After
every mass shooting, I become a metaphorical target for my liberal
friends. I am a gun owner and concealed-carry permit holder. I believe
the Second Amendment is as foundational to our country today as it was
two hundred and thirty nine years ago. I think the country’s founders
wished to imbue the right to self-defense in every citizen.

Worst
in their eyes? I have a lifetime membership in the NRA. That is the
great boogeyman for so many anti-gun liberals and they simply don’t see
the NRA as anything but a manifestation of political evil; worse than
the men who took up arms against innocents at Columbine, Newtown, and
Law Vegas, just to name a few.

Through the red in their eyes, it
is hard for them to understand the non-political benefits that attracted
people like me in the first place. The instructional courses, the
educational magazines, discounted insurance policies, and access to
fire-arm related events. If you want to know why the NRA has so much
political clout, you don’t need to do anything more than compare the
paltry attendance at Tuesday night’s caucuses - even an energized
Democratic Party base only had a fractional proportion of its registered
members attend - to the number of people who file into an event like
Denver’s annual Tanner Gun Show.

And for the majority of its existence, the NRA argued for responsible gun ownership up to and including reasonable, rational restrictions.

Unfortunately,
the NRA has waved a white flag on advocating for responsible gun
ownership. Their spokeswoman Dana Loesch made that abundantly clear when
she made personal rhetorical attacks against 17-and-18-year-olds from
Marjory Stoneman Douglas High School. I don’t doubt that many of those
kids received talking points from gun-control advocates; but I’m even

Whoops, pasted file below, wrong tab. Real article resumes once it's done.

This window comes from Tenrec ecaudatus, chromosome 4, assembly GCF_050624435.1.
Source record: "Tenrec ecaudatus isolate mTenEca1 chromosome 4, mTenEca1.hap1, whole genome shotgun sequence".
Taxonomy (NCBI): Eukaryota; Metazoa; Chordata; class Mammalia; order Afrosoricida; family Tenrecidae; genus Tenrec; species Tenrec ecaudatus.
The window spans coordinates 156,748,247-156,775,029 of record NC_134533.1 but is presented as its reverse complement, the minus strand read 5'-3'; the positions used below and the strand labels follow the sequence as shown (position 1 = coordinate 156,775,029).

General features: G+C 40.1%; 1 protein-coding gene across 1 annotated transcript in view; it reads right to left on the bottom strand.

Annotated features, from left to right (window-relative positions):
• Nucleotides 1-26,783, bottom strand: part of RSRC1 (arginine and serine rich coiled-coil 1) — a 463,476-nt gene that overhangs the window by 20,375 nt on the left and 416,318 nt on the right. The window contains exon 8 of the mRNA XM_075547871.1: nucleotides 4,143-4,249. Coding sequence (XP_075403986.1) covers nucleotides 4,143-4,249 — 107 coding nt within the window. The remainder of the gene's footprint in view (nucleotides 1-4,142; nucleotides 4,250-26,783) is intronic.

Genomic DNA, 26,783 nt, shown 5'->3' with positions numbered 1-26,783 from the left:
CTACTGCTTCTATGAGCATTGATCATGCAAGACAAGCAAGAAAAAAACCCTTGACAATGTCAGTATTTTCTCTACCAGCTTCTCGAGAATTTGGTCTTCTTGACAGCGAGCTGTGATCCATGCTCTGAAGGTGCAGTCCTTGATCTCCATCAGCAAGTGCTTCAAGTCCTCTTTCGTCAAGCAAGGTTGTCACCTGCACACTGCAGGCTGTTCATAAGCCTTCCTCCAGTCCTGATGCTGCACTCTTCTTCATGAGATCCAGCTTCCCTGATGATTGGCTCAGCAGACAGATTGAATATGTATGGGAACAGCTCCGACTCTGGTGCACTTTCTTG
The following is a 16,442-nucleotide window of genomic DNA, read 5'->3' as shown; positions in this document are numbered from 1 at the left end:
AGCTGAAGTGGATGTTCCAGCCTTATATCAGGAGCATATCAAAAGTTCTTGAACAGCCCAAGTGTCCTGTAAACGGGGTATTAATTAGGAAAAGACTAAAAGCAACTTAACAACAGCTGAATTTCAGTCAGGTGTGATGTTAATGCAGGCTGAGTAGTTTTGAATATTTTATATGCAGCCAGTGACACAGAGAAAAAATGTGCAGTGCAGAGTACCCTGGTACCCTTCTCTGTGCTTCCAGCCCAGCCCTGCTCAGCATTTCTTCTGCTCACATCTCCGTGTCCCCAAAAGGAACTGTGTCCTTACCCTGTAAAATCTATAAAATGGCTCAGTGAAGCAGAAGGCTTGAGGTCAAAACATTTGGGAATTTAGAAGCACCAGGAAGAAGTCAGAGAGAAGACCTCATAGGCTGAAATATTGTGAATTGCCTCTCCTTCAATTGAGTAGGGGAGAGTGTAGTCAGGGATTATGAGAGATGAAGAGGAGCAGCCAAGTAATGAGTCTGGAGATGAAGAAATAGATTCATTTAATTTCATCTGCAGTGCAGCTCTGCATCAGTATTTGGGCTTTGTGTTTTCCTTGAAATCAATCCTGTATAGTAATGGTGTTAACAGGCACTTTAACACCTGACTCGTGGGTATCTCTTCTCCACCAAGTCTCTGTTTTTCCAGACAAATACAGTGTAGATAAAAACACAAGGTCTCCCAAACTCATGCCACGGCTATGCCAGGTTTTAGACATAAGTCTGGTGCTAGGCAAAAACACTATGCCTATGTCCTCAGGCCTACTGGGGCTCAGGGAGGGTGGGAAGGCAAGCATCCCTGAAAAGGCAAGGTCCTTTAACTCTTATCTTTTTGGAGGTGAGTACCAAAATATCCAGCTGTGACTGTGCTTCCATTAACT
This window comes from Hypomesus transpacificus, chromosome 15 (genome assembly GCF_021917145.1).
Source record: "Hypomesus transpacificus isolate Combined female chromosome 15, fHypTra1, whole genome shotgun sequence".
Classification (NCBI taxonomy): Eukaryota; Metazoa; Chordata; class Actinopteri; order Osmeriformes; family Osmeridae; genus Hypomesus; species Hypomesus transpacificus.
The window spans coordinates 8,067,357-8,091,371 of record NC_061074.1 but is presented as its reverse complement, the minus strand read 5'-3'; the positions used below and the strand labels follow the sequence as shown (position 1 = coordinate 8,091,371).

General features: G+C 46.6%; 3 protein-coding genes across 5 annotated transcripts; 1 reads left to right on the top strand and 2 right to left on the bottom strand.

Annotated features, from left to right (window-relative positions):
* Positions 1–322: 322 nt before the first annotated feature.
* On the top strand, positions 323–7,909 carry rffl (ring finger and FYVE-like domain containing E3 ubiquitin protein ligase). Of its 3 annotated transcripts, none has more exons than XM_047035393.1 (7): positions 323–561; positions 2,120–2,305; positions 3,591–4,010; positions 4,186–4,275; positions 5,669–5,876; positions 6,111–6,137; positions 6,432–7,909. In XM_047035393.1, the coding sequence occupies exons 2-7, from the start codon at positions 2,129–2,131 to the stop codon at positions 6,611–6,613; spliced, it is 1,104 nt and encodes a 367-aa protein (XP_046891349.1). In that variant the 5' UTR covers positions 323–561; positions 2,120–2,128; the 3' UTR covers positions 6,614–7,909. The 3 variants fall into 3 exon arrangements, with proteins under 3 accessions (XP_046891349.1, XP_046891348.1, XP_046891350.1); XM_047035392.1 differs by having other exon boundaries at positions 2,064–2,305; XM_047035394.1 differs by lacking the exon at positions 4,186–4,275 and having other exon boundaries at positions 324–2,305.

more certain the raw emotions and heartache fueling their advocacy are
100-percent their own. Given that the voice of those students isn’t
fading, but growing, the long-term effect of Loesch’s tactics seem
likely to backfire. Maybe not today, maybe not tomorrow, but at some
point the NRA will realize they only brought a peashooter to the battle
for the future of gun rights in America. In contrast, the Marjory
Stoneman Douglas students appear to be stockpiling an arsenal of
powerful arguments.

Of course, Loesch is just a symptom of the
greater problem. Over the past few decades, the NRA has allowed the
shrill cries of “no compromise” gun groups to erode its prior dedication
to open, reasoned debate on the role of guns in our country and the
rights of our citizens. Groups like Rocky Mountain Gun Owners (who both
uses an AR-15 in its logo and as a fundraising draw), Gun Owners of
America, and the National Association for Gun Rights have spent the past twenty years waging a relentless campaign against the NRA for being “too soft” on gun rights.
The NRA response was too often to tuck tail and acquiesce. I know from
personal experience; when I ran as a card-carrying member of the NRA for
state senate in 2014, RMGO savaged my campaign with emails and mailers.
The NRA didn’t bother to respond - instead they let RMGO foist its
scorched-earth candidate and message upon the race. He lost the general
election and the NRA lost its way.

The truth is gun owners need
knowledgeable, reasonable advocates now more than ever, just as the
NRA’s self-immolation seems complete. Otherwise, they risk having laws
dictated to them by elected officials with no idea how guns work, much less how they can be owned responsibly.

In
recent years, gun rights supporters have adopted the Greek phrase
“Molon Labe” (roughly translated as “come and take them”). Considering
the formidable opposition posed by a rising tide of student advocates,
they may want to rethink that challenge. Or they may have to learn how
to say “we surrender.”

Mario Nicolais is an attorney and
Denver Post columnist who writes on law enforcement, the legal system
and public policy. Follow him on Twitter: @MarioNicolaiEsq